Farmland is well drained and is frequently enhanced through mechanical means. Soil can’t always store the amount of water from irrigation and rainfall. Therefore, pesticides may be transported to pollute groundwater and freshwater reserves.

Water Pollution by Sewage Waste

city sewage drains into larger bodies of water
city sewage drains into larger bodies of water
Photo by Grzegorz_Skibka

Sewage is the main source of microorganisms and decaying organic materials. All town and city sewage contains germs and pathogens of some kind, presenting a danger to public health. Decaying matter poses a different type of danger to water supplies. As bacteria and other germs decompose organic sewage, the oxygen content of the water is depleted. The oxygen depleted waters lower the quality of water needed for fish and other aquatic species to flourish when it reaches lakes and streams. Sewage treatment procedures reduce the amount of bacteria and germs but don’t completely remove them.

Sewage is a primary source of plant nutrients. An overflow of nitrates and phosphates in water foster the development of algae causing algal blooms. Because bacteria utilize oxygen to digest algae when they die, oxygen levels decrease. Anaerobic organisms (organisms which don’t need oxygen to survive) then digest the organic wastes, discharging gases like methane and hydrogen sulfide which are harmful for the aerobic (oxygen-requiring) organisms. The process in which a pond changes from a clean, clear state -with a comparatively low concentration of dissolved nutrients and a balanced aquatic community-into a nutrient-rich, algae-filled and therefore an oxygen-deficient state is known as eutrophication. Eutrophication is a naturally occurring procedure. But when it’s sped up by water pollution, it may result in the premature death of a body of water.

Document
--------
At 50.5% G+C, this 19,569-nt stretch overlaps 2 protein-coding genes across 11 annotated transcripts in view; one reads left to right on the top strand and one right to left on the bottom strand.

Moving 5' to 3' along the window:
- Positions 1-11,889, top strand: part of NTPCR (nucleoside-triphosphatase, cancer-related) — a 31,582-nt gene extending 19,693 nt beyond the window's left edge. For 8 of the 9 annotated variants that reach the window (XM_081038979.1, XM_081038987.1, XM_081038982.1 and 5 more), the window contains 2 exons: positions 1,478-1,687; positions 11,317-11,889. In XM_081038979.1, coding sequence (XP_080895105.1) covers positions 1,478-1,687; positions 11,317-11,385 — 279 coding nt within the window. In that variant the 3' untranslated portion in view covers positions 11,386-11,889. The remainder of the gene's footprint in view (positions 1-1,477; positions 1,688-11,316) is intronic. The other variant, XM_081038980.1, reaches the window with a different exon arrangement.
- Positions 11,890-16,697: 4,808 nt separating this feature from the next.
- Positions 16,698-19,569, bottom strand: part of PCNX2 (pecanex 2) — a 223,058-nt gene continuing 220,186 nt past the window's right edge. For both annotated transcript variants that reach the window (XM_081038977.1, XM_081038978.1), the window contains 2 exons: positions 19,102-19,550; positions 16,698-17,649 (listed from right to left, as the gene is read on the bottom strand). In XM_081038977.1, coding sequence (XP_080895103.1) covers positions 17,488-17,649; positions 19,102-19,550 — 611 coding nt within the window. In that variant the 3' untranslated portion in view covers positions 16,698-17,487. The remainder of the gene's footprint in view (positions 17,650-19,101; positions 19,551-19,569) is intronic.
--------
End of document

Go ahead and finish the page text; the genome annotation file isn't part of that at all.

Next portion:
Heavy Metal Pollution

Mining is the most common cause of heavy metal pollution in water
Mining is the most common cause of heavy metal pollution in water
Photo by darkmoon1968

Heavy metals are naturally occurring elements that have a density of at least 5 times greater than that of water. Their domestic, industrial, medical, technological, and agricultural uses raise concerns over their possible consequences on the environment and human health.